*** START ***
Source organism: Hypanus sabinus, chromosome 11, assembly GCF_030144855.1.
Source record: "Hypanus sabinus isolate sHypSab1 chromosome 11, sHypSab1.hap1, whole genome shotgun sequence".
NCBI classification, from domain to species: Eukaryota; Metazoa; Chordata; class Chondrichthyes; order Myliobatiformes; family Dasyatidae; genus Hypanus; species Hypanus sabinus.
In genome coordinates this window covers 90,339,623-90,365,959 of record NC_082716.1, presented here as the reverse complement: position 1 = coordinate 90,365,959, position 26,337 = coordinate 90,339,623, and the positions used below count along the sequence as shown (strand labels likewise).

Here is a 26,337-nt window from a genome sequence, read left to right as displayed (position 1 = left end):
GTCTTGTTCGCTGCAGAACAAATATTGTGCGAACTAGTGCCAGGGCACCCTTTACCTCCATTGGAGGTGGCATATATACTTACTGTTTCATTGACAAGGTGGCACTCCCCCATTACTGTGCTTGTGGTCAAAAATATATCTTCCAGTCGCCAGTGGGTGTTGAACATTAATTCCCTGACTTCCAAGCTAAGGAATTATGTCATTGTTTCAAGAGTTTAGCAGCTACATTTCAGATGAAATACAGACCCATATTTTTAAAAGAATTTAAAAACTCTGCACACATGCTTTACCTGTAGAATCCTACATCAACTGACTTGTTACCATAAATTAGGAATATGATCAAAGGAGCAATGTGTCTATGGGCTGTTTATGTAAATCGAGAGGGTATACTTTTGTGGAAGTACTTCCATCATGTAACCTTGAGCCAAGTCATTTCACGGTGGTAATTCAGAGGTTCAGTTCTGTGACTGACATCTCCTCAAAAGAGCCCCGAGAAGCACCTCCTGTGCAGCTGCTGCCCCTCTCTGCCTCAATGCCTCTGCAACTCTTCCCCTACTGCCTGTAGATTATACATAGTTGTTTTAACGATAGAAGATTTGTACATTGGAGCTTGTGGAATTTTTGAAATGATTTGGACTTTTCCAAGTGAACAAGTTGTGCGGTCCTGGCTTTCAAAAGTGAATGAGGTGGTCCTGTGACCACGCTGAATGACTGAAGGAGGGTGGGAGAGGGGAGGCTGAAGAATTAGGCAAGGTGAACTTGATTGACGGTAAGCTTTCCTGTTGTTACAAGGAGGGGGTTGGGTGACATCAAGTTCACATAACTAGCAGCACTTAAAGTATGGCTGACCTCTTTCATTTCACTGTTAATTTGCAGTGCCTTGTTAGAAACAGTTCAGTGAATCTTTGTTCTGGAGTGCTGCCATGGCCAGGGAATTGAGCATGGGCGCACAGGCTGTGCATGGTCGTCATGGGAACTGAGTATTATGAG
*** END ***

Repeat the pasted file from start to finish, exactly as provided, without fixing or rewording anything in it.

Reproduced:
Source organism: Hypanus sabinus, chromosome 11, assembly GCF_030144855.1.
Source record: "Hypanus sabinus isolate sHypSab1 chromosome 11, sHypSab1.hap1, whole genome shotgun sequence".
NCBI classification, from domain to species: Eukaryota; Metazoa; Chordata; class Chondrichthyes; order Myliobatiformes; family Dasyatidae; genus Hypanus; species Hypanus sabinus.
In genome coordinates this window covers 90,339,623-90,365,959 of record NC_082716.1, presented here as the reverse complement: position 1 = coordinate 90,365,959, position 26,337 = coordinate 90,339,623, and the positions used below count along the sequence as shown (strand labels likewise).

Here is a 26,337-nt window from a genome sequence, read left to right as displayed (position 1 = left end):
GTCTTGTTCGCTGCAGAACAAATATTGTGCGAACTAGTGCCAGGGCACCCTTTACCTCCATTGGAGGTGGCATATATACTTACTGTTTCATTGACAAGGTGGCACTCCCCCATTACTGTGCTTGTGGTCAAAAATATATCTTCCAGTCGCCAGTGGGTGTTGAACATTAATTCCCTGACTTCCAAGCTAAGGAATTATGTCATTGTTTCAAGAGTTTAGCAGCTACATTTCAGATGAAATACAGACCCATATTTTTAAAAGAATTTAAAAACTCTGCACACATGCTTTACCTGTAGAATCCTACATCAACTGACTTGTTACCATAAATTAGGAATATGATCAAAGGAGCAATGTGTCTATGGGCTGTTTATGTAAATCGAGAGGGTATACTTTTGTGGAAGTACTTCCATCATGTAACCTTGAGCCAAGTCATTTCACGGTGGTAATTCAGAGGTTCAGTTCTGTGACTGACATCTCCTCAAAAGAGCCCCGAGAAGCACCTCCTGTGCAGCTGCTGCCCCTCTCTGCCTCAATGCCTCTGCAACTCTTCCCCTACTGCCTGTAGATTATACATAGTTGTTTTAACGATAGAAGATTTGTACATTGGAGCTTGTGGAATTTTTGAAATGATTTGGACTTTTCCAAGTGAACAAGTTGTGCGGTCCTGGCTTTCAAAAGTGAATGAGGTGGTCCTGTGACCACGCTGAATGACTGAAGGAGGGTGGGAGAGGGGAGGCTGAAGAATTAGGCAAGGTGAACTTGATTGACGGTAAGCTTTCCTGTTGTTACAAGGAGGGGGTTGGGTGACATCAAGTTCACATAACTAGCAGCACTTAAAGTATGGCTGACCTCTTTCATTTCACTGTTAATTTGCAGTGCCTTGTTAGAAACAGTTCAGTGAATCTTTGTTCTGGAGTGCTGCCATGGCCAGGGAATTGAGCATGGGCGCACAGGCTGTGCATGGTCGTCATGGGAACTGAGTATTATGAG